In incompatible hardiness zones, you can keep your elephant outdoors in the summer and indoors anytime nighttime temperatures dip below 60 degrees Fahrenheit.
Giving an Elephant Ear Plant Too Much Sun (or Not Enough)
When an elephant ear plant is getting too much sun, the leaves may turn brown, and it will look like it is dying. If your elephant ear plant isn’t getting enough sun, its leaves will turn yellow. Leaves can also turn these colors if there are other issues with the plant, so leaf color is not a sure fast way to troubleshoot what is going on with your plant.
Most varieties of elephant ear plants do really well in partial shade and indirect sunlight. Generally speaking, light green elephant ear plants are less picky about this. They can handle having more sun. Elephant ear plants with darker leaves are pickier and will show signs of distress if they are getting too much sun.
Elephant Ear Plant Needs More Water (or Less)
Elephant ear plants, like most tropical plants, prefer moist soil, but it doesn’t want to sit in a bog either. When you dip a finger gently into the soil, it should damp, but not soggy.
- If it feels anything less than moist, your plant needs more water. Never let the soil dry out as you might with a plant that prefers drought-like conditions. But don’t go overboard!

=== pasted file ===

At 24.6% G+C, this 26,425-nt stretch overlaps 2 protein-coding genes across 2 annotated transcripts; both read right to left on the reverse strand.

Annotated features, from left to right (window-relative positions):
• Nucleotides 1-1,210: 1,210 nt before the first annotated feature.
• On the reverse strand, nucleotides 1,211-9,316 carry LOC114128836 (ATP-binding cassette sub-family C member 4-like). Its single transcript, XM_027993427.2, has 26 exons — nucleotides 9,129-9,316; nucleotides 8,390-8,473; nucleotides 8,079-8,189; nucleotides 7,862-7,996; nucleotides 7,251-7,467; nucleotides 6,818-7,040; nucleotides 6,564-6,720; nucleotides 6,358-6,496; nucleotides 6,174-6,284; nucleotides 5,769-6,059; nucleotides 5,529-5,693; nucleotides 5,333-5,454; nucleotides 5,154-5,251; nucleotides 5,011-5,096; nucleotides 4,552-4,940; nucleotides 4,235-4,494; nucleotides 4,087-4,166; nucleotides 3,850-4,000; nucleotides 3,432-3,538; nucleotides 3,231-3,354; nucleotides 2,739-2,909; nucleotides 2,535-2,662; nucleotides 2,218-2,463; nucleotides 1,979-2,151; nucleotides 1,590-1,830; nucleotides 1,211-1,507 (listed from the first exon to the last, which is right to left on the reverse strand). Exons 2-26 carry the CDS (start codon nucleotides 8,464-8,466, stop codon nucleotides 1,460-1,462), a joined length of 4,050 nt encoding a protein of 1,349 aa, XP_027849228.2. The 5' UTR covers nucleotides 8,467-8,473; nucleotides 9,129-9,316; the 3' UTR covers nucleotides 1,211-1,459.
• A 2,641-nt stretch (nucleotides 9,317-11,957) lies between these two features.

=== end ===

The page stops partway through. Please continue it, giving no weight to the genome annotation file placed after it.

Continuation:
- In general, soggy soil isn’t a good thing for any plant (with some exceptions), and the elephant ear plant is no different. Wet, standing water just isn’t great for a plant that had a tuber. It can lead to issues with rot and fungus.
Some types of elephant ear plants, like those you see in water gardens, will tolerate wet soil, but they don’t require it.
Elephant Ear Is in a Location that is Too Arid
If you live in an area without much humidity or your elephant is indoors, it might be languishing in the moisture-vacant air. Elephant ears can be divas about their humidity. An elephant ear in need of more humidity may have dried out leaves or may simply get a little droopy.
If you suspect your elephant ear is missing moisture in the air, you can try one of the following solutions:
- Mist your elephant ear plant regularly. Use a spray bottle on a gentle setting to spray the leaves of the plant.
- Use a humidifier during the day to keep the area around the plant humid if your elephant ear plant is indoors.
- Keep a water source near the plant. This could be a bowl of water, a pebble tray, or a water feature.